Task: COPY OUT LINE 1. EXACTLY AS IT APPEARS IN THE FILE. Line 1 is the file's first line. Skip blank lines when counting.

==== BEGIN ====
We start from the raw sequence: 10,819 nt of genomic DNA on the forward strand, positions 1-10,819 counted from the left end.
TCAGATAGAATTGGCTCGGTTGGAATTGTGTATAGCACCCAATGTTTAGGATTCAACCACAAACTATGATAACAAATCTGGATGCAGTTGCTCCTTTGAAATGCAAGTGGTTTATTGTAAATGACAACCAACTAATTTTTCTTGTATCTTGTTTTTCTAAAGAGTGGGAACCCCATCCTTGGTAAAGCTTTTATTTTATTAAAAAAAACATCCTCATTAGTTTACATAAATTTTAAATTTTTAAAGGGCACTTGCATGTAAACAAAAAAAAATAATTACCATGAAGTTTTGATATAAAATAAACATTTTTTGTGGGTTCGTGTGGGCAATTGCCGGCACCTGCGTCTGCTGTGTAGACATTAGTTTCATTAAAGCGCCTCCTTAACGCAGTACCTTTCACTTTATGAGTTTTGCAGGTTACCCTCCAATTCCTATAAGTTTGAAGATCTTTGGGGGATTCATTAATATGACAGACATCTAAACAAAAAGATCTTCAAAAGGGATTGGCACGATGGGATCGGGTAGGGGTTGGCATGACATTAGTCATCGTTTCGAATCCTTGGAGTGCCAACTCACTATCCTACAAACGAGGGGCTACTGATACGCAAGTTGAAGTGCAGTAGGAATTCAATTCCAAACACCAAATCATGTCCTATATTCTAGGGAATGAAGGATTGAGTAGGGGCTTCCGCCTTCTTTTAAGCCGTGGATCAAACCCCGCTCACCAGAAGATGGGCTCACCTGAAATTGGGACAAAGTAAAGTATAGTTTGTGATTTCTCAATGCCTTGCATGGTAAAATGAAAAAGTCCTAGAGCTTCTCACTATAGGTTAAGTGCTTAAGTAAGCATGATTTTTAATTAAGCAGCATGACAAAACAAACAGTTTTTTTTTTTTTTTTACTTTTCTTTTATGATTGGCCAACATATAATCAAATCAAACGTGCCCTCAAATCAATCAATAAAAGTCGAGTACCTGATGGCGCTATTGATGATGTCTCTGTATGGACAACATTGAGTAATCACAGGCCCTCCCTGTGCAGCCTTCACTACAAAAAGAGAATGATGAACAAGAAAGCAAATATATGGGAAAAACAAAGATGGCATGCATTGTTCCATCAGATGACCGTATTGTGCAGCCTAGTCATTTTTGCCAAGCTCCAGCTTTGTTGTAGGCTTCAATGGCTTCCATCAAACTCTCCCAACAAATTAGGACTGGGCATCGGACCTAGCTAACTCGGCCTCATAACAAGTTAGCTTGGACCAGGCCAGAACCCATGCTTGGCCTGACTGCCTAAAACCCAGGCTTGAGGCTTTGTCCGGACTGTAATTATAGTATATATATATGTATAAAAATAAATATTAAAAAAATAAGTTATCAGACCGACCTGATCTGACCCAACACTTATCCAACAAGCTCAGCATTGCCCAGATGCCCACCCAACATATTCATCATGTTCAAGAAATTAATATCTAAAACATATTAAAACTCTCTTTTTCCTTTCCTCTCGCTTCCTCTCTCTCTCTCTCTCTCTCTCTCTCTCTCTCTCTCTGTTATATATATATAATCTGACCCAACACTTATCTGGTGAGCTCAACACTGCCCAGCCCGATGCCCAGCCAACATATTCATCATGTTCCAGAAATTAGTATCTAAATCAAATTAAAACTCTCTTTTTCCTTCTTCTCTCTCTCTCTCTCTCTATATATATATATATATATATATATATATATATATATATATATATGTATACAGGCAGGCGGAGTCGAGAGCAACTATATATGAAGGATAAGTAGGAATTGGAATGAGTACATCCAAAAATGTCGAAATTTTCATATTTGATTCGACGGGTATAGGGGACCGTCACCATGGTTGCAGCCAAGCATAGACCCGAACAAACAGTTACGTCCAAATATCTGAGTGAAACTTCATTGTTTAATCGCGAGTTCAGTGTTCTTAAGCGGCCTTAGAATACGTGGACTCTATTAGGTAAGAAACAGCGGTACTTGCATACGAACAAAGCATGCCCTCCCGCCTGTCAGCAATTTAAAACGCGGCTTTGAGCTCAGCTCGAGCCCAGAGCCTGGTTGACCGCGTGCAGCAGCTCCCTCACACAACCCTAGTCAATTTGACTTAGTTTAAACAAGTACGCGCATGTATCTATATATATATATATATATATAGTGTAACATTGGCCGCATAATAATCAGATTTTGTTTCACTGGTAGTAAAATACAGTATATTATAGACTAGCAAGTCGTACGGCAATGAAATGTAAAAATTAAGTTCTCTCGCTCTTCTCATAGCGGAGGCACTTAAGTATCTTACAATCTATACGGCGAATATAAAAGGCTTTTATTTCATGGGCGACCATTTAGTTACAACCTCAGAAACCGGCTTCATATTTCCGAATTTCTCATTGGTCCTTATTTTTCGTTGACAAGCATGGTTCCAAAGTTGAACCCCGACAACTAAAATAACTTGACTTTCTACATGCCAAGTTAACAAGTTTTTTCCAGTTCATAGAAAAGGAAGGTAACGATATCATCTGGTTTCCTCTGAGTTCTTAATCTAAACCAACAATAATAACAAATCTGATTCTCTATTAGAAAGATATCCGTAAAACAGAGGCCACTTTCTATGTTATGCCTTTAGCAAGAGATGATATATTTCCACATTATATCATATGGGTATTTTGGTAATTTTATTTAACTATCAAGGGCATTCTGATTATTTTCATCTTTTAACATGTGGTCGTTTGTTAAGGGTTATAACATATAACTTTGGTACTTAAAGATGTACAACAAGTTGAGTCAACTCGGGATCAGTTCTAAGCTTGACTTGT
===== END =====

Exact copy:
We start from the raw sequence: 10,819 nt of genomic DNA on the forward strand, positions 1-10,819 counted from the left end.